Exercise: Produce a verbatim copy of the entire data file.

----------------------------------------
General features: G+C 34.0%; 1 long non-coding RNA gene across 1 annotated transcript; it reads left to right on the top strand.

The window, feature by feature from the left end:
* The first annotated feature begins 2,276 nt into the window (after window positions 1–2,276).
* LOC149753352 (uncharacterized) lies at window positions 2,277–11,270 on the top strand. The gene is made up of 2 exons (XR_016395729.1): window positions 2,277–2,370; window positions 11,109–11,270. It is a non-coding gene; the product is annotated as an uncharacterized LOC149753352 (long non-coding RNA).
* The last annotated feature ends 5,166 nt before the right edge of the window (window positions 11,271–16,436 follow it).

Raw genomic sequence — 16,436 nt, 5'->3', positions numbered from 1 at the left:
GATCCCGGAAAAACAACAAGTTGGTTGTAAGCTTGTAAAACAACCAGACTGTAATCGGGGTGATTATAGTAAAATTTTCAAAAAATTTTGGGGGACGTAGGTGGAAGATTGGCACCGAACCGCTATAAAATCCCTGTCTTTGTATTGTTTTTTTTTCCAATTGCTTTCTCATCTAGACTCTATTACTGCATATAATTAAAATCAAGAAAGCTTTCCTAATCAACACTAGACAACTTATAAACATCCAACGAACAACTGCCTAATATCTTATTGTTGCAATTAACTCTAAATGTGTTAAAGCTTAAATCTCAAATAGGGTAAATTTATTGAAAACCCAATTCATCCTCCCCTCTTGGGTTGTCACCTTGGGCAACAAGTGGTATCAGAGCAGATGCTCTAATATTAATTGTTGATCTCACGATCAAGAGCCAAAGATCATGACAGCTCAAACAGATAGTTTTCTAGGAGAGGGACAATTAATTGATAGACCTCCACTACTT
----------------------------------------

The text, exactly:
General features: G+C 34.0%; 1 long non-coding RNA gene across 1 annotated transcript; it reads left to right on the top strand.

The window, feature by feature from the left end:
* The first annotated feature begins 2,276 nt into the window (after window positions 1–2,276).
* LOC149753352 (uncharacterized) lies at window positions 2,277–11,270 on the top strand. The gene is made up of 2 exons (XR_016395729.1): window positions 2,277–2,370; window positions 11,109–11,270. It is a non-coding gene; the product is annotated as an uncharacterized LOC149753352 (long non-coding RNA).
* The last annotated feature ends 5,166 nt before the right edge of the window (window positions 11,271–16,436 follow it).

Raw genomic sequence — 16,436 nt, 5'->3', positions numbered from 1 at the left:
GATCCCGGAAAAACAACAAGTTGGTTGTAAGCTTGTAAAACAACCAGACTGTAATCGGGGTGATTATAGTAAAATTTTCAAAAAATTTTGGGGGACGTAGGTGGAAGATTGGCACCGAACCGCTATAAAATCCCTGTCTTTGTATTGTTTTTTTTTCCAATTGCTTTCTCATCTAGACTCTATTACTGCATATAATTAAAATCAAGAAAGCTTTCCTAATCAACACTAGACAACTTATAAACATCCAACGAACAACTGCCTAATATCTTATTGTTGCAATTAACTCTAAATGTGTTAAAGCTTAAATCTCAAATAGGGTAAATTTATTGAAAACCCAATTCATCCTCCCCTCTTGGGTTGTCACCTTGGGCAACAAGTGGTATCAGAGCAGATGCTCTAATATTAATTGTTGATCTCACGATCAAGAGCCAAAGATCATGACAGCTCAAACAGATAGTTTTCTAGGAGAGGGACAATTAATTGATAGACCTCCACTACTT